Monday, May 8, 2017

The Short Life, and Fast Times of Frank Penton

                Francis Marion “Frank” Penton was the Chief Deputy under Santa Rosa County Sheriff “Long” John Collins.  He killed two men in Milton in two separate shootouts, and possibly a third in an ambush.  The third one resulted in a Federal court trial; the first two he was cleared by a coroner’s jury. I think if Deputy Penton had lived out west in the 1880s, we would be reading about him along with Earp, and Hickock.

                On the 14th of February, 1909, at Andy’s Restaurant in Milton, Deputy Penton, and a man named Robert Fleming decided to settle their differences.  Apparently, as soon as they saw each other they drew their weapons, and commenced shooting.  Shortly after one pm on that day, Mr. Fleming died of gunshot wounds.  The Coroner’s Jury determined it was justifiable homicide.  It was reported that the shootout was a result of an old grudge. 

                On April 20, 1912, in a downtown Milton poolroom, Frank Penton, and his father, Abner T. Penton, were involved in a gunfight with George Warwick Allen.  Allen was a newly married 24-year-old, and the brother of Minnie Allen Collins, wife of S. G. Collins.  According to newspaper reports, 15-20 shots were fired, and though Frank Penton was wounded, he would recover.  Allen was shot with two different caliber bullets, once in the stomach, and a smaller caliber in the shoulder.  The Penton’s were both arrested, and later indicted for murder of Allen.  The elder Penton was found guilty of manslaughter, and was sentenced to 4 years in prison.  I have not been able to find any information on the sentence, (if any), for Frank Penton.

                 In early April 1906, George Allen had been tried for the murder of Eubesau Whitmire. On December 3rd 1905, they were quarreling at the L & N railroad depot over luggage owned by a traveling salesman.  Both young men were working as, “Hacks”, or porters for arriving passengers. During the quarrel, Whitmire was shot dead.  Allen was acquitted for the killing. As a possible motive for the gunfight with Penton, Allen had testified against Penton in Penton’s murder trial, and was assisting the prosecution against Penton in the Corbin Affair.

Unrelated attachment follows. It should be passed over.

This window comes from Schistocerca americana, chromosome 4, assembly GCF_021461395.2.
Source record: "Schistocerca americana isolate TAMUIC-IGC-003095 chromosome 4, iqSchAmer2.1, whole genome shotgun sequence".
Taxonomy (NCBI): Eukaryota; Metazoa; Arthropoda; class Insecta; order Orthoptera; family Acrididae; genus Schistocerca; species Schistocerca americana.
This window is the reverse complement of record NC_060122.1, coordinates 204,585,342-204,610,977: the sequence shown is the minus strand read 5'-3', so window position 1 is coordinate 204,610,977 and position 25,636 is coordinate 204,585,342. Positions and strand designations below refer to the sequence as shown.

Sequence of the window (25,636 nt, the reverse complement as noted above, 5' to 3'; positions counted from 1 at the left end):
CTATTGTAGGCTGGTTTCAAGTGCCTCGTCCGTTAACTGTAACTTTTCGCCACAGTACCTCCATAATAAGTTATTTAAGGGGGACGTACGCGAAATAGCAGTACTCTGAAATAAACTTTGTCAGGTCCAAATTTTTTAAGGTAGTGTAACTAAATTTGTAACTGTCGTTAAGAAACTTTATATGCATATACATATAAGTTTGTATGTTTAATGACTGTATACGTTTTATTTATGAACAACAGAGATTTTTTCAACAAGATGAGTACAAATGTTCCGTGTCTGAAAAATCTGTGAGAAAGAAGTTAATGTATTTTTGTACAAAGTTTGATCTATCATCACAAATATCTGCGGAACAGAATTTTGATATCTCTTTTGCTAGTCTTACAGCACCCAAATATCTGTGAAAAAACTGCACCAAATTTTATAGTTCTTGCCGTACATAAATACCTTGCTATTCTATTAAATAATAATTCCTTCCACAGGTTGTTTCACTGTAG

The Felix Corbin Affair

                In May of 1910, Felix Corbin fled Emanuel County, Georgia, with a warrant for Assault, and Battery on his head.  Emanuel Co. Sheriff Fields was able to track Corbin to Milton, Florida.  The Sheriff obtained the extradition paperwork, and took a trip to Milton.  When Sheriff John Collins received the paperwork, he arrested Mr. Corbin.  Corbin immediately got an attorney to arrange a hearing on the validity of the extradition papers. At the hearing the papers were declared to be, “irregular”, and Corbin was temporarily freed.  Sheriff Fields swore in an affidavit that Corbin was a fugitive from Georgia, and Corbin was again arrested.  Fields, Collins, and Deputy Frank Penton drove Corbin to Brewton, and Fields, with his prisoner took a train back to Swainsboro, Georgia.

                Once in Georgia, Corbin appeared before the U. S. Commissioner and swore out warrants for the arrest of John H. Collins, Santa Rosa Co. Sheriff, Deputy Frank Penton, also of Santa Rosa Co., and Sheriff Fields of Emanuel Co. Ga.  The charge was depriving Corbin of his constitutional rights by conspiring to take him back to Georgia without extradition papers.

                On June 16th, Collins, and Penton were arrested by Federal authorities for forcibly removing Corbin from Florida without a warrant. They were later released. Penton with a $300 bond, and Collins with a $1000 bond.  They were to appear in the next session of Federal Court.